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  2. Bravo. I wish there were more like you. We might not always see eye to eye on everything, but you are an utter star when it comes to the sick and disabled.n And there is nothing wrong with people agreeing to disagree.

    I wish you the best of luck in getting the MPs and senators/lords to act in accordance with the party's policy.

    It probably won't be easy, but for the sake of people's lives, it is work that must be done.

    Let's hope that Labour and the minority parties in the Westminster assemblies, vote with you.

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  3. This pledge looks well thought through and I agree with much of it. It gives me a glimmer of hope which I admit I had not expected to see since the LD manifesto was written. Thank you to you, Kelly-Marie and the others who made this all happens.

    Did you get any response officially or from conference regarding the Deputy Prime Minister's office potentially ignoring this pledge? Is there anything anyone can do to say "Don't ignore this!"? It would be a huge shame if it was ignored - especially as the DPM's office has history of doing GOOD and comprehensive disability research in the past.

    How likely is it that this pledge having been voted through means that this will actually have significant impact on the whole welfare benefits fiasco? As I know Jenny Willets told you IDS and Grayling would be censured from spreading misinformation several months ago yet they're still at their conflating error and fraud figures and other nasty tricks against welfare benefits claimants. It feels like nothing changed despite you and Jenny wanting it to which was depressing.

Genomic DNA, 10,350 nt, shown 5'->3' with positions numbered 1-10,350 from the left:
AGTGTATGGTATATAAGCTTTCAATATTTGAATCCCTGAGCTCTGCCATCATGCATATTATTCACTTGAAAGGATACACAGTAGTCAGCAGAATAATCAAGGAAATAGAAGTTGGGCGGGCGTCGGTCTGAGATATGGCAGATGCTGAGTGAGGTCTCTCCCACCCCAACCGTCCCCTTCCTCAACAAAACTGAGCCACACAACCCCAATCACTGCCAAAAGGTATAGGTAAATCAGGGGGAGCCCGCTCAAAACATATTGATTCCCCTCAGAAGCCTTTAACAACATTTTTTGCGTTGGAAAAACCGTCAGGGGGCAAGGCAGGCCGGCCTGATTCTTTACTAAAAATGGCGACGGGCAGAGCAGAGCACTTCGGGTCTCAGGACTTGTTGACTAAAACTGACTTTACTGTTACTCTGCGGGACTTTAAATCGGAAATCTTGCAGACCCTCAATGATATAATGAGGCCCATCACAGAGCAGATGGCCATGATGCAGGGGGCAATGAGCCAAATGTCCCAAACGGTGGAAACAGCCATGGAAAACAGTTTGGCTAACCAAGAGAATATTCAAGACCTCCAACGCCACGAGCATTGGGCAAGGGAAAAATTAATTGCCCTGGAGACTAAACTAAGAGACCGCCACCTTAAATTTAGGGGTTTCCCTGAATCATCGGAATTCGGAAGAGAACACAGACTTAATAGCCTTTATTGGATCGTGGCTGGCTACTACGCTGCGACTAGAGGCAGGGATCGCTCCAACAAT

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    Replies
    1. Well, I highly, highly doubt that that kind of message from the DPM's office was authorised by Nick Clegg himself. I reckon it was probably an aide exceeding their authority as some of them are apt to do.

      However, I hope to make a formal complaint about it and Kelly-Marie and I intend to make sure that we lobby MPs directly so that aides (some of whom aren't even Lib Dems) can't get in the way and act as a barrier.

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    2. That's helpful to know how official you feel the DPM's office comment was and indeed have a plan to challenge it.

      Thanks. And hope the formal complaint and lobbying definitely work.

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  4. You are a great human being, people like you restore my faith in humanity.

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  5. I'm sure it will be a great relief to the people sleeping the streets, you pustulent vermin.

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  6. >Changes to assessment for disability benefits (primarily ESA and PIPs) to make them fairer and less intimidating to applicants